Bigfoot Encounters

Explorers to scour Himalayas for mystery yeti
© The Asahi Shimbun

Some call it the Abominable Snowman, some call it a myth, but these Japanese adventurers say the truth is out there.

While climbing Mount Everest may have become almost commonplace-as much a matter of money as skill-there is still one unsolved mystery in this area known as the ``roof of the world.''

With few routes left unexplored 50 years after Everest was conquered, adventurers are pinning their hopes on finding a yeti, the legendary Abominable Snowman some say is out there waiting to be discovered.

This summer, seven Japanese alpinists will depart for the Himalayas to search for the animal true believers say lives high up in the mountains.

The expedition led by alpinist Yoshiteru Takahashi, 60, will conduct its search around Dhaulagiri mountain in Nepal, the seventh highest peak in the world.

Four members of the team are veteran climbers who have scaled peaks in the Himalayas. Since the beginning of the 20th century there have been many yeti ``sightings'' in the Himalayas.

In 1951, a photograph taken by a British alpinist Eric Shipton caused a sensation. The picture showed a large footprint, apparently made by an unknown creature, in the snow at the foot of Everest on the Nepal side.

Three years later, an expedition sponsored by the British newspaper Daily Mail explored the mountain but failed to find any trace of the elusive snowman.

Witnesses say the creature walks on two legs, has long arms and dark hair, either red or gray.

Nobody has been able to say definitively what this creature is, or if it is anything more than a high-altitude myth.

The Dhaulagiri mountain area has had more than its share of yeti reports. Many people, including Takahashi, claim to have seen a yeti here or its tracks.

In 1971, Japanese alpinist Mitsuhiko Yoshino says he ventured across an animal about 1.5 meters tall with a hairy body on Dhaulagiri mountain. He says he was no more than 20 meters away from it.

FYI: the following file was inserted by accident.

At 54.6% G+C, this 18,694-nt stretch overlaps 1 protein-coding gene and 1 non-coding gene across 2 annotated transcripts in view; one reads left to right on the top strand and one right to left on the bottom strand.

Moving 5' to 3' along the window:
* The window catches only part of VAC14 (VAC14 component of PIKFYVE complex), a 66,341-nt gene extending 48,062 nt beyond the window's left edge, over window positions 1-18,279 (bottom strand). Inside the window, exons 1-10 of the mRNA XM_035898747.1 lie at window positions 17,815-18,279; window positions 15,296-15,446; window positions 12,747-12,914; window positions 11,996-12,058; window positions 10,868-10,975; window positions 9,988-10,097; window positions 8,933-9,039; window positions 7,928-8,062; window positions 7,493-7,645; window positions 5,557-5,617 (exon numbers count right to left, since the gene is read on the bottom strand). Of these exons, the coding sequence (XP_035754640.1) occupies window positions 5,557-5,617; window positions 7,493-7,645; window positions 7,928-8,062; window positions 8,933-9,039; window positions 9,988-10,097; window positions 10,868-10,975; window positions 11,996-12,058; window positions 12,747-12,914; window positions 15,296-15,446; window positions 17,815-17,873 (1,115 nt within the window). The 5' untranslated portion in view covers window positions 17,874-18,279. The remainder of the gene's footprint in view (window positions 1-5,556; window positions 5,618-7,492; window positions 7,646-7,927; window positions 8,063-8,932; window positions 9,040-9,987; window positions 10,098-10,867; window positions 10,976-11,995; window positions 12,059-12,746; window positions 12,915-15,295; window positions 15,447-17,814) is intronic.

In July 1975, adventurer Norio Suzuki says he saw five animals that looked like gorillas in the area. Some were big, some were small, he said.

And two months later, Michiko Imai, a doctor and a member of Takahashi's expedition team, found footprints the size of about a 2-year-old child's in the snow. She found bigger footprints higher up in mountain.

Although there has never been any conclusive evidence that yeti exist, Takahashi believes they are real.

In 1994, he led an expedition to search for the creatures. They found some intriguing hints-a cave with the strong smell of animals and some human-like footprints-but didn't come across a yeti.

This time Takahashi plans to set up infrared cameras at four points along a trail he believes yeti use.

``There's a good chance that we'll succeed in taking pictures of the unknown animals this time, because their route is geographically limited,'' he said.

``I'm anticipating the success of Takahashi's expedition because they have compiled a great deal of information,'' said Hiroyoshi Otsuka, a former chairman of the Japanese Alpine Club.

Otsuka was a member of an expedition that searched for the yeti 43 years ago.

``I hope they will bring back scientific evidence to avoid the charge that the exhibition was just for fun,'' Otsuka said.(IHT/Asahi: July 22, 2003)

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